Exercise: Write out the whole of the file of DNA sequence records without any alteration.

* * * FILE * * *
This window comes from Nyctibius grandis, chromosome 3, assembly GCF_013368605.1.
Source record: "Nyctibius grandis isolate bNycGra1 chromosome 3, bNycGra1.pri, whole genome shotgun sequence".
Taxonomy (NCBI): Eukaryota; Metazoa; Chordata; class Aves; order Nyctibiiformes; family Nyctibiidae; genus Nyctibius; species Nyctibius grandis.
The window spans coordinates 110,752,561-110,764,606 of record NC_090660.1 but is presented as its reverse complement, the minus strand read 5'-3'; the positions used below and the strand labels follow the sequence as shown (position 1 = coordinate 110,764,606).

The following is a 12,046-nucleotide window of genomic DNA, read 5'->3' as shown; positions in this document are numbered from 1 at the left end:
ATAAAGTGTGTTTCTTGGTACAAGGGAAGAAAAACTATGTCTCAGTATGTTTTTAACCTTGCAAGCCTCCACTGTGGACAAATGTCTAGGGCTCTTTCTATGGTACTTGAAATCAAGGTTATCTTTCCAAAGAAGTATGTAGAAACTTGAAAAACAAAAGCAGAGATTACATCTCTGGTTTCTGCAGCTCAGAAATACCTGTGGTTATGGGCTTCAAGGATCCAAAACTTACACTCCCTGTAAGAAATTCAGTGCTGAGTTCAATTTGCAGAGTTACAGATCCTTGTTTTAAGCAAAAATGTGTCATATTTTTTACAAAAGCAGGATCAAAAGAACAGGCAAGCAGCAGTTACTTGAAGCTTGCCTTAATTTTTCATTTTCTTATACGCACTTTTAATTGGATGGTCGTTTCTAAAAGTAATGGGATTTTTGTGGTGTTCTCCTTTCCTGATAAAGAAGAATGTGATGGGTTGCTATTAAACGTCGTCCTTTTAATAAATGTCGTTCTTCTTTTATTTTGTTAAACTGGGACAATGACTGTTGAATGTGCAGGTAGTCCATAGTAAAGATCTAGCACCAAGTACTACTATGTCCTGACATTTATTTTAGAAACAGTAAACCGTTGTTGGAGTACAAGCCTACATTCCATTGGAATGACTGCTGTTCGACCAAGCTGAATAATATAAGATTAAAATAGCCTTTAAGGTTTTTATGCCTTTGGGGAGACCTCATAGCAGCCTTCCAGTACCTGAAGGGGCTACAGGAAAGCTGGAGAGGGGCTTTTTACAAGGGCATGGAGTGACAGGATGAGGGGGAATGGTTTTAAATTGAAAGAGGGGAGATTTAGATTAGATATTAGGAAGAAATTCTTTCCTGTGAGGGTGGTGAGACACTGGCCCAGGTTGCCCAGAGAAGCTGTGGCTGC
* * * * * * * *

This window comes from Nyctibius grandis, chromosome 3, assembly GCF_013368605.1.
Source record: "Nyctibius grandis isolate bNycGra1 chromosome 3, bNycGra1.pri, whole genome shotgun sequence".
Taxonomy (NCBI): Eukaryota; Metazoa; Chordata; class Aves; order Nyctibiiformes; family Nyctibiidae; genus Nyctibius; species Nyctibius grandis.
The window spans coordinates 110,752,561-110,764,606 of record NC_090660.1 but is presented as its reverse complement, the minus strand read 5'-3'; the positions used below and the strand labels follow the sequence as shown (position 1 = coordinate 110,764,606).

The following is a 12,046-nucleotide window of genomic DNA, read 5'->3' as shown; positions in this document are numbered from 1 at the left end:
ATAAAGTGTGTTTCTTGGTACAAGGGAAGAAAAACTATGTCTCAGTATGTTTTTAACCTTGCAAGCCTCCACTGTGGACAAATGTCTAGGGCTCTTTCTATGGTACTTGAAATCAAGGTTATCTTTCCAAAGAAGTATGTAGAAACTTGAAAAACAAAAGCAGAGATTACATCTCTGGTTTCTGCAGCTCAGAAATACCTGTGGTTATGGGCTTCAAGGATCCAAAACTTACACTCCCTGTAAGAAATTCAGTGCTGAGTTCAATTTGCAGAGTTACAGATCCTTGTTTTAAGCAAAAATGTGTCATATTTTTTACAAAAGCAGGATCAAAAGAACAGGCAAGCAGCAGTTACTTGAAGCTTGCCTTAATTTTTCATTTTCTTATACGCACTTTTAATTGGATGGTCGTTTCTAAAAGTAATGGGATTTTTGTGGTGTTCTCCTTTCCTGATAAAGAAGAATGTGATGGGTTGCTATTAAACGTCGTCCTTTTAATAAATGTCGTTCTTCTTTTATTTTGTTAAACTGGGACAATGACTGTTGAATGTGCAGGTAGTCCATAGTAAAGATCTAGCACCAAGTACTACTATGTCCTGACATTTATTTTAGAAACAGTAAACCGTTGTTGGAGTACAAGCCTACATTCCATTGGAATGACTGCTGTTCGACCAAGCTGAATAATATAAGATTAAAATAGCCTTTAAGGTTTTTATGCCTTTGGGGAGACCTCATAGCAGCCTTCCAGTACCTGAAGGGGCTACAGGAAAGCTGGAGAGGGGCTTTTTACAAGGGCATGGAGTGACAGGATGAGGGGGAATGGTTTTAAATTGAAAGAGGGGAGATTTAGATTAGATATTAGGAAGAAATTCTTTCCTGTGAGGGTGGTGAGACACTGGCCCAGGTTGCCCAGAGAAGCTGTGGCTGC